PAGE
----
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uaa_admin
16-10-09, 19:40
Hi all,

For anyone with friends or family in the New York City area, there is a fantastic documentary called Kings of the Sky on the Uyghur community screening tomorrow (Saturday) at UnionDocs in Williamsburg, Brooklyn (322 Union Ave). There will be a special discussion on the Uyghur's following the show. You can find full info at: www.uniondocs.org (http://www.uniondocs.org)
and the event posting is below. Please spread the word.
Best,
Steve

program@uniondocs.org
Kings of the Sky & Shorts
Saturday, October 17 - 7:30pm
Suggested donation $7.

These three documentaries looks at a disparate piece of contemporary China: the marginalized but fiercely independent Turkic-Muslim community of Ughyurs; an enormous failed consumer center; and throngs of Taiwanese together in the streets around the 2008 elections.
KINGS OF THE SKY 2004, 68 minutes, USA, video

UTOPIA: PART 3, THE WORLD’S LARGEST SHOPPING MALL 2009, 13 minutes, USA, video
DOGS OF STRAW 2009, 11 minutes, video

KINGS OF THE SKY, dir. Deborah Stratman,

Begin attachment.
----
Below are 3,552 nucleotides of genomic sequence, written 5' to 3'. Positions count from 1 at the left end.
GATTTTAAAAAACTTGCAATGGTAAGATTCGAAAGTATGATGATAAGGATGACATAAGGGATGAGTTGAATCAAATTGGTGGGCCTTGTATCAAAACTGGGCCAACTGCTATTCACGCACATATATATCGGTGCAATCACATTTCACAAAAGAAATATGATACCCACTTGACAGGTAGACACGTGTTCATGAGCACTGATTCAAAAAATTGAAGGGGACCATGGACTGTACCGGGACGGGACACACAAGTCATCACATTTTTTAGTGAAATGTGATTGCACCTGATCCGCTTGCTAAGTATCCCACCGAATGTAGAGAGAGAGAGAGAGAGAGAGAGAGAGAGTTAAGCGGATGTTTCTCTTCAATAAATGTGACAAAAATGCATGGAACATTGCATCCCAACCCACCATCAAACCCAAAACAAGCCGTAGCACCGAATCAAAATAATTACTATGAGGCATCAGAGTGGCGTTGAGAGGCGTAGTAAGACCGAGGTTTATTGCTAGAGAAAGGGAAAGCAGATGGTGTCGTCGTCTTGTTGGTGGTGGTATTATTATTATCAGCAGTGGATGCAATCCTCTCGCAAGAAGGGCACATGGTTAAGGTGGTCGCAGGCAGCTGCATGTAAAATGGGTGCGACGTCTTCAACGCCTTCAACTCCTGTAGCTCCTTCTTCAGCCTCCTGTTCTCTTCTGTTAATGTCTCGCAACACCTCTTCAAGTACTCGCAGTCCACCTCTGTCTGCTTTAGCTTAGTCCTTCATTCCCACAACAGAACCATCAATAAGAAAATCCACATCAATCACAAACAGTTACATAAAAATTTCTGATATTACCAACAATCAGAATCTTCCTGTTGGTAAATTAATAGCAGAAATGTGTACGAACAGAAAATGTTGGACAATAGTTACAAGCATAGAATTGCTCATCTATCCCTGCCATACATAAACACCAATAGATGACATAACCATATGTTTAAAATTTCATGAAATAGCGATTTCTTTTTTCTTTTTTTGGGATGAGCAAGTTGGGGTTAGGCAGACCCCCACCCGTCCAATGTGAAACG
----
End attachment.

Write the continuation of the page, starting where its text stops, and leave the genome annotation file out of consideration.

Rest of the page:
“A purely visual exposition, without narration or textual notation,” – Kay Armatage, Toronto International Film Festival. An experimental documentary about resistance, balance and fame, Kings of the Sky follows tightrope artist Adil Hoxur as he and his troupe tour China’s Taklamakan desert amongst the Uyghurs, a Turkic Muslim people seeking religious and political autonomy. The film gracefully hovers between travelogue, ethnographic visual poetry, and an advocacy video for preserving a traditional art form.

UTOPIA: PART 3, THE WORLD’S LARGEST SHOPPING MALL, dir. Sam Greene
More than twice the size of the Mall of America, the South China Mall in Dongguan, China, seems to have it all: gondolas, carnival rides, palm trees, Teletubbies. Conspicuously missing, however, are the bustling tenants and hordes of shoppers. Promo pieces promised a “one-stop consumption center,” but what mall developers now have is nearly seven million square feet of empty retail space. Buoyed by a mellow yet optimistic techno-pop soundtrack, this short film takes us on a tour of this failed monument to consumerism—down its empty escalators and lonely corridors, pausing to speak with the store clerks, maintenance workers, and very occasional visitors.

DOGS OF STRAW, dir. Yin-Ju Chen & James T. Hong

Dogs of Straw is both a portrayal of Taiwan’s 2008 presidential election and a meditation on democracy, manipulation, and nationalism. In Taiwan’s fledgling democracy, it is only during a presidential election when the “people exists” as a formless abstract multitude removed from concrete social structures.